Open this book and you will hold in your hands a living history of a small theatre and its mammoth impact, a book which traces the treacherous and thrilling path through famine, feast and fire. It never should have worked: a makeshift theatre about a pub far west of the West End in the dark days of the early 1970s, with no funding beyond its (initially) meagre box office takings. It certainly never should have kick-started the careers of the likes of Catherine Johnson or Julie Walters, Conor McPherson or Simon Callow. It shouldn’t have worked. And yet it did.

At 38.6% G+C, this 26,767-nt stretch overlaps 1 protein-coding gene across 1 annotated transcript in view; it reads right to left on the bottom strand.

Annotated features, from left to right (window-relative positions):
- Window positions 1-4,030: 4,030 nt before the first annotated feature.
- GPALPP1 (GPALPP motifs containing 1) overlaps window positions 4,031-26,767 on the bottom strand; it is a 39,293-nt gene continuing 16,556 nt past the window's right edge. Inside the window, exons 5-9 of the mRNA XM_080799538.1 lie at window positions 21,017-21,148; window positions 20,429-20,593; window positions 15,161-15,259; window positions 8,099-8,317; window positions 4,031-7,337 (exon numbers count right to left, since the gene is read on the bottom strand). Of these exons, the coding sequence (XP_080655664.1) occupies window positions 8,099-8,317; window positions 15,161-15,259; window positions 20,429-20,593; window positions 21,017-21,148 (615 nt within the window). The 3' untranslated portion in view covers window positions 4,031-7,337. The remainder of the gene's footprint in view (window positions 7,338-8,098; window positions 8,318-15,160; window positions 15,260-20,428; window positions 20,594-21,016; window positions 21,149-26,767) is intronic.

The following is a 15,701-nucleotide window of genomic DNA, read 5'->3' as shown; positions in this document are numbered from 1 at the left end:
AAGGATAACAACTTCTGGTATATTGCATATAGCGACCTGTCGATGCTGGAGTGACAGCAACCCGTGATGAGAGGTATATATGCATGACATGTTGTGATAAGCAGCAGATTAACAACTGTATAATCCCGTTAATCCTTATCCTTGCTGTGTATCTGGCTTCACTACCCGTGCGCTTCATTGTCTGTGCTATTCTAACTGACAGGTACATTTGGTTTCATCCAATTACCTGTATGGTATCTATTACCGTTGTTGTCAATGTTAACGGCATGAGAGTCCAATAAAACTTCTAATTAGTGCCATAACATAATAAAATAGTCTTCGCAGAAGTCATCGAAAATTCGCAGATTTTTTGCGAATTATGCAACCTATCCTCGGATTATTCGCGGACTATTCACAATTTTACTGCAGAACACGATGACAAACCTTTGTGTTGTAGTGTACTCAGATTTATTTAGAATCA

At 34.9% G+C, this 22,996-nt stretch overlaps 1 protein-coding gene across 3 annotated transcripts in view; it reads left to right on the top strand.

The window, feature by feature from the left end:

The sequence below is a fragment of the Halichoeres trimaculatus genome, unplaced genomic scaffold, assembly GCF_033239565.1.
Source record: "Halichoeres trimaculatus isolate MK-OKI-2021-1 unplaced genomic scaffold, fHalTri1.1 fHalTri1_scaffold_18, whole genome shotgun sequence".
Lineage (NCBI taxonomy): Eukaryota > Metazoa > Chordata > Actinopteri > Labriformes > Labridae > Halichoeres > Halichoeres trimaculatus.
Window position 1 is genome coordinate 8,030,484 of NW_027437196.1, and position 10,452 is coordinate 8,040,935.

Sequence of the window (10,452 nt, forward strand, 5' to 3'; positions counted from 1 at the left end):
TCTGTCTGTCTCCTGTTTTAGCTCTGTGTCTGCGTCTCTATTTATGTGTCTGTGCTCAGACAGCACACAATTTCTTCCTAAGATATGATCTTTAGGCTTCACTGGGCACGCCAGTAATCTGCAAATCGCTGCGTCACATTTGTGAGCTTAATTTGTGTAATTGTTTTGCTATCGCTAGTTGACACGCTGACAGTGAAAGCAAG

The Origins of the Bush Theatre, for those who know it, have entered into the realms of the mythical: Brian McDermott standing on a beer crate at Speakers’ Corner flogging the latest show; the battles against de facto censorship; the struggles for survival; and most importantly, setting the tone for the future, those first few productions – wild, brilliant magnets of controversy – 90-minute packets of theatre at its best. This book captures it all and beyond: the guts, the gore and the glory of 40 years at the Bush.
You can preview a sample chapter – "Salad Days" – from the published book here.
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